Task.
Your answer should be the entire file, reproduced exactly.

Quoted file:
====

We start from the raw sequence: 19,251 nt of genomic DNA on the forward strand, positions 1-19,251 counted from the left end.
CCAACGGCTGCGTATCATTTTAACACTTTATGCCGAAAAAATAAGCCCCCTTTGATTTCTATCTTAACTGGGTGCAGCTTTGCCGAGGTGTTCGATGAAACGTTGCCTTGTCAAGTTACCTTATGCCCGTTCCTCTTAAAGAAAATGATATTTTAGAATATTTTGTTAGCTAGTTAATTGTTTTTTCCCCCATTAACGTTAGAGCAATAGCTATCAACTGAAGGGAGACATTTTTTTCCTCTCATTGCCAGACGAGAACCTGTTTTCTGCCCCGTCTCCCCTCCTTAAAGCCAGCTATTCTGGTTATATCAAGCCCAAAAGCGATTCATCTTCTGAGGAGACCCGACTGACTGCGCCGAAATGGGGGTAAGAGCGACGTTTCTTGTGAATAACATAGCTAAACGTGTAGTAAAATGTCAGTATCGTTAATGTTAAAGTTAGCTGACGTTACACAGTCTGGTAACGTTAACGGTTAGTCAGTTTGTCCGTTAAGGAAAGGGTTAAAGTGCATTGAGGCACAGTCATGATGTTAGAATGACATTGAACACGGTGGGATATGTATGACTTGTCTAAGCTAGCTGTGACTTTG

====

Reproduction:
We start from the raw sequence: 19,251 nt of genomic DNA on the forward strand, positions 1-19,251 counted from the left end.
CCAACGGCTGCGTATCATTTTAACACTTTATGCCGAAAAAATAAGCCCCCTTTGATTTCTATCTTAACTGGGTGCAGCTTTGCCGAGGTGTTCGATGAAACGTTGCCTTGTCAAGTTACCTTATGCCCGTTCCTCTTAAAGAAAATGATATTTTAGAATATTTTGTTAGCTAGTTAATTGTTTTTTCCCCCATTAACGTTAGAGCAATAGCTATCAACTGAAGGGAGACATTTTTTTCCTCTCATTGCCAGACGAGAACCTGTTTTCTGCCCCGTCTCCCCTCCTTAAAGCCAGCTATTCTGGTTATATCAAGCCCAAAAGCGATTCATCTTCTGAGGAGACCCGACTGACTGCGCCGAAATGGGGGTAAGAGCGACGTTTCTTGTGAATAACATAGCTAAACGTGTAGTAAAATGTCAGTATCGTTAATGTTAAAGTTAGCTGACGTTACACAGTCTGGTAACGTTAACGGTTAGTCAGTTTGTCCGTTAAGGAAAGGGTTAAAGTGCATTGAGGCACAGTCATGATGTTAGAATGACATTGAACACGGTGGGATATGTATGACTTGTCTAAGCTAGCTGTGACTTTG